gap in the market

Developer Steven Aldridge has the enviable job of having to keep prospective buyers at bay as he rebuilds a house in Chesham Mews, Belgravia. This is no normal mews house, mind you, but two (unlisted) houses knocked down to create arguably the largest property of its kind in London. Located behind a European embassy, the 4,600 sq ft space will include a cinema room, gym, integral lift from the sub-basement to the fourth floor and a staircase leading to the fifth floor. A wine room runs under the next door plot (which a smart buyer might convince the existing owner to part with).

Aldridge, like many other clever developers in London, scoured the streets looking for possible demolition jobs - or better yet, vacant lots to convert into small (or in his case, enormous) family homes. This has become the holy grail of architecture: if there is so much as a 10-foot gap between two buildings, or a lot that is presently not doing much, a planning request goes in, just in case. Clients line up because these sorts of new builds - or ‘inserts’ as they are called - are zero-VAT rated.

London Magazine Gap in the Market-FurzeAll over London, interesting properties are underway, or on the market. These include a derelict builder’s merchant which Michaelis Boyd Associates is developing (by digging under and around) into a massive 10,000 ft courtyard home with a swimming pool in Primrose Hill. There is also a former chapel turned boxing club turned 1960s-style family home in Notting Hill, designed by architects Powell Tuck Associates, that reportedly just sold for £6.5 m - which is fuelling the demand for such properties even more. Now any space with potential to be built on or expanded into a showhouse - complete with glass floors and the latest in stainless steel - is jumped on, sometimes before it even comes on the market. Soon afterwards, these reappear, now on sale for triple the price.

When Aldridge heard that planning permission had been granted to tear down the existing mews three years ago, he was straight in there - as were a handful of other clued-up developers, who needed to be outbid. The mews house, designed by architects and design firm Tessuto, will be completed this spring, has a two-tier basement, four bedrooms and four bathrooms and, of course, all the finest amenities that today’s rarefied - presumably international - buyer demands. Given the unusual, and amazingly private, location, it is unlikely to stay on the market for long.

Finding an empty plot in London that can be converted into a residential home is hard enough. Then there are the limitations, such as neighbours who are increasingly fed up with the endless digging down, and odd configurations which often mean going under the building next door. Developers will jump in and buy, and cross their fingers that planning permission will follow. In some cases, there can be a long gap between the two.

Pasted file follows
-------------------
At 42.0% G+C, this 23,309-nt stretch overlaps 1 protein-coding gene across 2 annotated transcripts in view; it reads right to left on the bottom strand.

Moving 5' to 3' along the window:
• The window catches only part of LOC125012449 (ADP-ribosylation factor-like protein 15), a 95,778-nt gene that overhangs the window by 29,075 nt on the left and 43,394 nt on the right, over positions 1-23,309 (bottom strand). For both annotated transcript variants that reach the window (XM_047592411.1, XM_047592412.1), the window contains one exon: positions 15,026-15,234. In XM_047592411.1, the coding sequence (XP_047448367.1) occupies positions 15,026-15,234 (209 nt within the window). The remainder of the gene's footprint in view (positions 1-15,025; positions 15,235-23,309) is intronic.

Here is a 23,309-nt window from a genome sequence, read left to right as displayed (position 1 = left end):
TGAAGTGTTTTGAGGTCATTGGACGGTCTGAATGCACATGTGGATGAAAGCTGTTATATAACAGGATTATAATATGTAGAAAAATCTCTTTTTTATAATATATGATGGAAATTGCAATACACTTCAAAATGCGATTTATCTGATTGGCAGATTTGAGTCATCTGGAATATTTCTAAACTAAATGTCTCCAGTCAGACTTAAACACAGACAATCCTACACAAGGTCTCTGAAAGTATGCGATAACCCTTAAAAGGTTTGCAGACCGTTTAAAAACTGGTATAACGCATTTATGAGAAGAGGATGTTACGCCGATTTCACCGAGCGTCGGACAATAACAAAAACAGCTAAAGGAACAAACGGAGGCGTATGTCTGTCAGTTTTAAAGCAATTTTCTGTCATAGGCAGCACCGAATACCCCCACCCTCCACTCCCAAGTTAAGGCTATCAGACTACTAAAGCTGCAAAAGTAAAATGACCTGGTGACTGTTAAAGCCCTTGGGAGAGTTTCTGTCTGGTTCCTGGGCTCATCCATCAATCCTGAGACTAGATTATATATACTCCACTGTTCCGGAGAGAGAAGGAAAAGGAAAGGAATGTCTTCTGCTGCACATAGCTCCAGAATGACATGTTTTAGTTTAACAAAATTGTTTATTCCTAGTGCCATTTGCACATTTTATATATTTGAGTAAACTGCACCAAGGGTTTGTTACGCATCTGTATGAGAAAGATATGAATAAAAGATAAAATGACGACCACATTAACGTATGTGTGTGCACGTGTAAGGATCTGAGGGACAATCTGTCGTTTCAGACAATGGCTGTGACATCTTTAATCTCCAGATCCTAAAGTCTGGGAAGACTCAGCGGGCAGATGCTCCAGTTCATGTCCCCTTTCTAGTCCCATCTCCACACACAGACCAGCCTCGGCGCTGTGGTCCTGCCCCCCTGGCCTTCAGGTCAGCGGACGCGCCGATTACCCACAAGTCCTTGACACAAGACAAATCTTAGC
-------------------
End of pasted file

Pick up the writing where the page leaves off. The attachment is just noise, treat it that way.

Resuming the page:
london magazine gapOften it’s a question of thinking innovatively, which is where the architects come in. Possibly the busiest of the ‘insert’ firms is Seth Stein Architects, which has many new builds under its wing - including a house on Portland Road that was cleverly built over a plot with an artist’s studio and a shack. They knocked down the shack and built a 550 sq ft house on two levels.

“Of course, people prefer new builds if they can find them,” says director Nico Warr. “You get to bring in all the new existing technology, and to design a house that is made for today.” Where they can’t actually tear down a building - because it’s in a conservation area - they tear everything down except the iaçade. London is like a film set at the moment, with so many homes consisting only of the front brickwork, supported by scaffolding.

Sometimes it’s the client who finds a space, then tries to figure out what to do with it. This was the case with the artist Anish Kapoor, who found a tucked-away plot behind an Edwardian apartment building. It’s hard to see where the house is (there’s just a small façade that gives nothing away) - which is part of the fun, if not the point. Kapoor hired Tony Fretton Architects to figure out how to turn the lot into a house. Fretton had to dig under the apartment building next door and resort to cleverness - with glass, different levels and basements - in order to bring in sufficient light and space.

Another trick is to look for an ‘ugly’ house. Architect Jonathan Clark’s clients found two in Chelsea, which have just been torn down to make way for a 5,500 sq ft house with a basement. “Ugly post¬war architecture, the kind no planner will argue with because they were built in haste, is now very much in demand,” he says. David Furze, a designer/developer based in Holland Park, had been eyeing a 1950s house squeezed between two buildings in Lansdowne Walk for some time. He finally gained permission for a 2,200 ft new build. “I saw a light on in the house, went in and spoke to the cleaner,” he said. Shortly after, he persuaded the owner to sell.

New builds require imagination, which is why architects often take the plunge for themselves and sell it if it works. Luke Tozer of Pitman Tozer found a small gap house (all of 8ft wide) in Notting Hill. He tore it down and built himself what is appropriately called the ‘Gap House’. 

Photographs: Nicholas Kane/Arcaid Images: David Furze